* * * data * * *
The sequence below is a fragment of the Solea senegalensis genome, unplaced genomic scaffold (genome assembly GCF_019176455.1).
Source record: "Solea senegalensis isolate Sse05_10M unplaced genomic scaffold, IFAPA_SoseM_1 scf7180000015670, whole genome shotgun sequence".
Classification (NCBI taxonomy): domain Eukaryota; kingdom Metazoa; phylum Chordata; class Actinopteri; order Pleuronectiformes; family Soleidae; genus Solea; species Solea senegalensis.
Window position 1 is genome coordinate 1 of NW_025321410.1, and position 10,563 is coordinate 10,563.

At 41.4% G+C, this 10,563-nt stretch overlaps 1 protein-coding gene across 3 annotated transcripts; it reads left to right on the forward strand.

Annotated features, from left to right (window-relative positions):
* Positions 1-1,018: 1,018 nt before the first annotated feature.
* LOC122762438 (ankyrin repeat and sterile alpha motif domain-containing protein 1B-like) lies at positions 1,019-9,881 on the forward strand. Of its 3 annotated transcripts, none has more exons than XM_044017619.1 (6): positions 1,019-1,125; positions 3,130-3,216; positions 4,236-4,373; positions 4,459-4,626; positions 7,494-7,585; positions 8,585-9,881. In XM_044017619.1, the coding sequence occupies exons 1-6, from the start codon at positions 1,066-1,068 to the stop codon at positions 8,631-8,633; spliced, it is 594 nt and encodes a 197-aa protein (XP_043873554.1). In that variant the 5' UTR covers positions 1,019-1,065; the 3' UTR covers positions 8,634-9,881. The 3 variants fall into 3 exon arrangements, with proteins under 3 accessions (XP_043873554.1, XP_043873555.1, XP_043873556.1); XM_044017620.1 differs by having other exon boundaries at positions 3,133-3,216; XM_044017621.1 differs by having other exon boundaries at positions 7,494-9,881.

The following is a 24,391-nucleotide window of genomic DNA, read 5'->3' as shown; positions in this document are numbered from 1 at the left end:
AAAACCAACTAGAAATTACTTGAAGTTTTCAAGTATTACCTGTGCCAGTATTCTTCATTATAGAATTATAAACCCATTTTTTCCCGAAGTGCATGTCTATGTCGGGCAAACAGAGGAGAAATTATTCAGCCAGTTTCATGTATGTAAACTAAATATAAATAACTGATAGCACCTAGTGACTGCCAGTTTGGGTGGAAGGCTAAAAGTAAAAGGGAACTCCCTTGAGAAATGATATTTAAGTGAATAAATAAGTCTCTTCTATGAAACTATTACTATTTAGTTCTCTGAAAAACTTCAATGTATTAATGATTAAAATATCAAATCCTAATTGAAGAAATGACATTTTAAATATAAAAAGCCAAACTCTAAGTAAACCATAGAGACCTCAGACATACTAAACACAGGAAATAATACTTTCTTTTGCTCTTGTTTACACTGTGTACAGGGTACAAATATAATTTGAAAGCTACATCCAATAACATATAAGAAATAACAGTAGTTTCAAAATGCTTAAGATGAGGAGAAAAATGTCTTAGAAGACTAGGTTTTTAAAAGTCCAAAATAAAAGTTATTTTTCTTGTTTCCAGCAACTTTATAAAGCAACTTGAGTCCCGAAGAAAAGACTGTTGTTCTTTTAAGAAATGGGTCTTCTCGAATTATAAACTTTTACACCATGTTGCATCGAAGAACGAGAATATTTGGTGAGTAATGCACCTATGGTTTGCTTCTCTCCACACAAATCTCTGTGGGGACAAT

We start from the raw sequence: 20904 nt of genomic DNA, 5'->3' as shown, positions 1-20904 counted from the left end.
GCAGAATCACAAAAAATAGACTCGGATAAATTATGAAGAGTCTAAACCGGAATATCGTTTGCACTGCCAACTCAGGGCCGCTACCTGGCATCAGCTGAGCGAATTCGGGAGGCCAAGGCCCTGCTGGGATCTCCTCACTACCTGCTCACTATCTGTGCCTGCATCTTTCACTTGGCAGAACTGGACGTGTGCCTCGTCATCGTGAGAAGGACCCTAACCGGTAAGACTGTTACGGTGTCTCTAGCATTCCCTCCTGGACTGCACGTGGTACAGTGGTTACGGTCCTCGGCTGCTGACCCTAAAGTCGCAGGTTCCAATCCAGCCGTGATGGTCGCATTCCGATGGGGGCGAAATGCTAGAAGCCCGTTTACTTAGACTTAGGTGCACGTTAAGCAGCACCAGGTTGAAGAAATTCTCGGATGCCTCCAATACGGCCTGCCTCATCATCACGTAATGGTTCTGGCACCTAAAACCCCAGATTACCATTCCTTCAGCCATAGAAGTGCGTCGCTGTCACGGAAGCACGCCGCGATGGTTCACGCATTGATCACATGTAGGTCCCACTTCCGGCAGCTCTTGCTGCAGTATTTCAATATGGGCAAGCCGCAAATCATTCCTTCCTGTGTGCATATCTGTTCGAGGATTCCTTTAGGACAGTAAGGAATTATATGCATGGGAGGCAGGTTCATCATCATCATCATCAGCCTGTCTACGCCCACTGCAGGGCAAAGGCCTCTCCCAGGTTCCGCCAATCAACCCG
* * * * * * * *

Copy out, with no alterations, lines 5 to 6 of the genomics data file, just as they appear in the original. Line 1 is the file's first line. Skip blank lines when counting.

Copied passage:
At 41.4% G+C, this 10,563-nt stretch overlaps 1 protein-coding gene across 3 annotated transcripts; it reads left to right on the forward strand.

Annotated features, from left to right (window-relative positions):